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John Milius’ Reagan-era action hit “Red Dawn” wasn’t just a running “Hot Tub Time Machine” gag; the Cold War fantasy of guerilla patriot youths marked a new peak of commercial success for the “Wind and the Lion” director and stimulated the careers of several of its young stars.
The story, of teen freedom fighters repelling commies in Soviet-invaded Colorado, was a box-office smash in the summer of 1984, nestled alongside the Los Angeles Olympics — which the Soviets were boycotting after the U.S. boycotted the Moscow Olympics four years prior. Filled with All-American treasures like Chevy pickup trucks and Coca-Cola to defend, the movie depended on strong performances from the actors who would play the “Wolverine” partisans. These kids weren’t particularly political; their claim was a simple 1:1 reaction to being invaded. Among them, city sisters Erica and Toni Mason — played by a pre-“Back to the Future” Lea Thompson and a pre-“Ferris Bueller’s Day Off” Jennifer Grey — do what it takes to survive.
Such mental toughness was a trait that Milius would keep due north when searching for his teen Wolverines; he couldn’t have any namby-pamby actors playing gun-toting, traitor-executing characters. In a featurette on the film’s Shout! Factory release, Jane Jenkins, who has cast some of Hollywood’s supreme movies from “Stand By Me” to “A Few Good Men,” looks back on the casting process for “Red Dawn,” painting a picture of a “rugged” and “macho” Milius filtering out actresses with a single, slightly jarring question.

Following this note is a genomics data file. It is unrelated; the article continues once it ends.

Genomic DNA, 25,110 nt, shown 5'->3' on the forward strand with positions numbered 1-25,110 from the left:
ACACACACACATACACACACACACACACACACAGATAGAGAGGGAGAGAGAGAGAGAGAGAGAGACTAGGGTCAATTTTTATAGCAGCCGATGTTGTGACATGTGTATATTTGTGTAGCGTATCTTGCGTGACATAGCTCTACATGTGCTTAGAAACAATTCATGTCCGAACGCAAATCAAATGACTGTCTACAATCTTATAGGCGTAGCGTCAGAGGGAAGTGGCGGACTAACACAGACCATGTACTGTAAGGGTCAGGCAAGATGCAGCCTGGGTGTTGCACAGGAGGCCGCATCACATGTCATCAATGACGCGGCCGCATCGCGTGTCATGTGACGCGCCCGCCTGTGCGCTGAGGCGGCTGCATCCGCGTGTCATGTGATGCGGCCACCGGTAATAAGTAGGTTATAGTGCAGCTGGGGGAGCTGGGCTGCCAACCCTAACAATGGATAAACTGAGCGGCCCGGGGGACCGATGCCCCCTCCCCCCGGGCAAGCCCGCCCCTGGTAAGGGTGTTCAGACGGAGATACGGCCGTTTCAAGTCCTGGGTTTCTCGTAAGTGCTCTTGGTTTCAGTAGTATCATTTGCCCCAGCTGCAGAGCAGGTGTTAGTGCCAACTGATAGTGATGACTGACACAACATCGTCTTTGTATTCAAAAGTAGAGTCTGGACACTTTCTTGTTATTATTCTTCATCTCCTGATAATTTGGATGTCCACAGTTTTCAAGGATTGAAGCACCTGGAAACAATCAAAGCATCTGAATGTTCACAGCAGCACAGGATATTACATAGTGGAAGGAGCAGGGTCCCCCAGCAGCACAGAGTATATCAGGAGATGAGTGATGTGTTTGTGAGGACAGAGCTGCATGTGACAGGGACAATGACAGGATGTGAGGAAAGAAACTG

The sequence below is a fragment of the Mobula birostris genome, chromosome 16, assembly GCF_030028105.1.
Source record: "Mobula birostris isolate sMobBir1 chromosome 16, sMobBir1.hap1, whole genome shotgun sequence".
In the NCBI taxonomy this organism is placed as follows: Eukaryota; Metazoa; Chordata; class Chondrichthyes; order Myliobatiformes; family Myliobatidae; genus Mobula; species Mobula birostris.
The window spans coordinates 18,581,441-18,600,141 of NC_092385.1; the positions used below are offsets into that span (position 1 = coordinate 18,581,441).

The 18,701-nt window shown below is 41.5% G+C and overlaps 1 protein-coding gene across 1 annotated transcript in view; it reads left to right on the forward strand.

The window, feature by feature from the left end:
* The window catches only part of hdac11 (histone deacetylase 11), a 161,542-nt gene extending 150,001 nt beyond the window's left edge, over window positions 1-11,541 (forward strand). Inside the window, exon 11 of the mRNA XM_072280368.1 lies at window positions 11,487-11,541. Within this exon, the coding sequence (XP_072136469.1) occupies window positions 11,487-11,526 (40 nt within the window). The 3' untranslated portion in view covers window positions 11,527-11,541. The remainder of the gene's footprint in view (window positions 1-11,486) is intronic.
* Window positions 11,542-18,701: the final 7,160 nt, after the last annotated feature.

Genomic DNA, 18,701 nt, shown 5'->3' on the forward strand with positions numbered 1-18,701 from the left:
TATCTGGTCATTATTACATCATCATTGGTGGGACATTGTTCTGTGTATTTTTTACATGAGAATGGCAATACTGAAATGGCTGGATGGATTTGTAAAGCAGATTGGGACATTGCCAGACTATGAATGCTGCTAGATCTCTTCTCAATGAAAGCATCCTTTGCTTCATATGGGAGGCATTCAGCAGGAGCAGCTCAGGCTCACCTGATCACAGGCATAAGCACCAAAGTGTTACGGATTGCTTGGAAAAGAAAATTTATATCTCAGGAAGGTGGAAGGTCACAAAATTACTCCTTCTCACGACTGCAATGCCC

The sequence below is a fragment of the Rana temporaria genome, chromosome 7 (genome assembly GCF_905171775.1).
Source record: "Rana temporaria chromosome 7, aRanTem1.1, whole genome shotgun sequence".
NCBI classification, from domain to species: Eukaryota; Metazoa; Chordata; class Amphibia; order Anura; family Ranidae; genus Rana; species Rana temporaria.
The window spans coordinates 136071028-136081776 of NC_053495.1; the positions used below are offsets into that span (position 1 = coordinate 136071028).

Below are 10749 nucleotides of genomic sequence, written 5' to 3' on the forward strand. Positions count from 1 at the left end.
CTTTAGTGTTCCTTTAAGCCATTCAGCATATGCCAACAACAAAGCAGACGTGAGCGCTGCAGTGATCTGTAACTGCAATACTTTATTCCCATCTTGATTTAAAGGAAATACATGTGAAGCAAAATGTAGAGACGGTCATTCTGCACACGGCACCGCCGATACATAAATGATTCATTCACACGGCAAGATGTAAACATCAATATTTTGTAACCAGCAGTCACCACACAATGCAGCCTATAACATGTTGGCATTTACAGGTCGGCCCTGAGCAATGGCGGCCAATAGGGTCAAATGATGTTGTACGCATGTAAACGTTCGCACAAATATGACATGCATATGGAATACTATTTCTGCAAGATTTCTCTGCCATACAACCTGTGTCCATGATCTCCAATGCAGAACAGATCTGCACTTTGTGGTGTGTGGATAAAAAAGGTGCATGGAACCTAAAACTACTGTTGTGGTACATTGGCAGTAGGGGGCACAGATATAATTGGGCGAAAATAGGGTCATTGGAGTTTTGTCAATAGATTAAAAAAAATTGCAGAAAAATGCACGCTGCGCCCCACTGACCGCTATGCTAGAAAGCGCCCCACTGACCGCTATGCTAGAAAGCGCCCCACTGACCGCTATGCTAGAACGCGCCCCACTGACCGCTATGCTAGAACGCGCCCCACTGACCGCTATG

Pop Quiz, Hotshot
Throughout the course of the movie’s 114 minutes, the Mason sisters would do their best to repel occupying invaders from the Soviet Union, Cuba, and Nicaragua. Despite not knowing what a flank or a defilade is, the girls prove themselves capable warriors and heartfelt avengers. The young women who would play them needed to carry a certain amount of intestinal fortitude, something John Milius would discern by asking candidates what they were willing to do to survive.
In the featurette, Jane Jenkins recalls:
“When the girls would come in he would have a conversation with them before they even started to read, and he would say, ‘So, what would happen if you were in the wilderness and you were starving? Could you kill a bunny?’ And the girls would look a little horrified, and he would always say a bunny, not a rabbit, and he would say, ‘Could you kill a bunny, skin it, and eat it?’ The girls that were horrified at that suggestion, needless to say, didn’t go any further. The girls who said, ‘Well, if it was life and death and I really had to …’ those girls got to go on and read for the parts they were eventually going to play.”
Clearly, Thompson and Grey answered with confidence and earned their respective roles. To Jenkins, it’s an indication of the actors’ resilience in an industry that digests people and spits them out so much that movies like “Babylon” are still being made about its viciousness.
“Both Jennifer and Lea had the smarts, the moxie, the fortitude, the ambition to say, ‘Yeah, I’m gonna do whatever I have to do to get this part, to make it in this business, to survive in my life,” Jenkins continues. Both Grey and Thompson are still active and Wolverine strong.
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